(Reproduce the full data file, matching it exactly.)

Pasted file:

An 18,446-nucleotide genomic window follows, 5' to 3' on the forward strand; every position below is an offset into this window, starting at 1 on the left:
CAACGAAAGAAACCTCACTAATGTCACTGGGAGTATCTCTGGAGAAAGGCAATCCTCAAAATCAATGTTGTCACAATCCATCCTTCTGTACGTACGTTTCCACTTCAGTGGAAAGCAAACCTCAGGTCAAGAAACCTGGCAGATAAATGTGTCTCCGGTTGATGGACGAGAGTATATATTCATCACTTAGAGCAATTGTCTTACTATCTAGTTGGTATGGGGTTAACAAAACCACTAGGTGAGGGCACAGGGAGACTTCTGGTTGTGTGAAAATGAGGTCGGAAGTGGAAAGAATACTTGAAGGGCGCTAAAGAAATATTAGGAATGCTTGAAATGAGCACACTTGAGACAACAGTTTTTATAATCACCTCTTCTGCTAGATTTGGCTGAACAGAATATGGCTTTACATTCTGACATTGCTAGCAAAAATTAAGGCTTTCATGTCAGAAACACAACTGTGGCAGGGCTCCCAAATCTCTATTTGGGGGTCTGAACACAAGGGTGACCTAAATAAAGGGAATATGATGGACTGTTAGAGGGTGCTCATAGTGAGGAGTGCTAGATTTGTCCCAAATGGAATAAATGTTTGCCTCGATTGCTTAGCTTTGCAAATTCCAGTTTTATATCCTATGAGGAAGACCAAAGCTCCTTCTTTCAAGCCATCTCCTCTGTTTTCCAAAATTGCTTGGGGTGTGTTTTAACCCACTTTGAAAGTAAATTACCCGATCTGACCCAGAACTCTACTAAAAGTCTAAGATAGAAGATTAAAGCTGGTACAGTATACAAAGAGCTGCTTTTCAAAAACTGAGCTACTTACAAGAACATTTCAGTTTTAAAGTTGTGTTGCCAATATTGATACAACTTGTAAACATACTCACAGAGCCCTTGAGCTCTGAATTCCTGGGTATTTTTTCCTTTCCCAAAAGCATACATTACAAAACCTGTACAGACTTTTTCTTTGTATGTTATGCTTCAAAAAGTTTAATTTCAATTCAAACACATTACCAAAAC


An 18,446-nucleotide genomic window follows, 5' to 3' on the forward strand; every position below is an offset into this window, starting at 1 on the left:
CAACGAAAGAAACCTCACTAATGTCACTGGGAGTATCTCTGGAGAAAGGCAATCCTCAAAATCAATGTTGTCACAATCCATCCTTCTGTACGTACGTTTCCACTTCAGTGGAAAGCAAACCTCAGGTCAAGAAACCTGGCAGATAAATGTGTCTCCGGTTGATGGACGAGAGTATATATTCATCACTTAGAGCAATTGTCTTACTATCTAGTTGGTATGGGGTTAACAAAACCACTAGGTGAGGGCACAGGGAGACTTCTGGTTGTGTGAAAATGAGGTCGGAAGTGGAAAGAATACTTGAAGGGCGCTAAAGAAATATTAGGAATGCTTGAAATGAGCACACTTGAGACAACAGTTTTTATAATCACCTCTTCTGCTAGATTTGGCTGAACAGAATATGGCTTTACATTCTGACATTGCTAGCAAAAATTAAGGCTTTCATGTCAGAAACACAACTGTGGCAGGGCTCCCAAATCTCTATTTGGGGGTCTGAACACAAGGGTGACCTAAATAAAGGGAATATGATGGACTGTTAGAGGGTGCTCATAGTGAGGAGTGCTAGATTTGTCCCAAATGGAATAAATGTTTGCCTCGATTGCTTAGCTTTGCAAATTCCAGTTTTATATCCTATGAGGAAGACCAAAGCTCCTTCTTTCAAGCCATCTCCTCTGTTTTCCAAAATTGCTTGGGGTGTGTTTTAACCCACTTTGAAAGTAAATTACCCGATCTGACCCAGAACTCTACTAAAAGTCTAAGATAGAAGATTAAAGCTGGTACAGTATACAAAGAGCTGCTTTTCAAAAACTGAGCTACTTACAAGAACATTTCAGTTTTAAAGTTGTGTTGCCAATATTGATACAACTTGTAAACATACTCACAGAGCCCTTGAGCTCTGAATTCCTGGGTATTTTTTCCTTTCCCAAAAGCATACATTACAAAACCTGTACAGACTTTTTCTTTGTATGTTATGCTTCAAAAAGTTTAATTTCAATTCAAACACATTACCAAAAC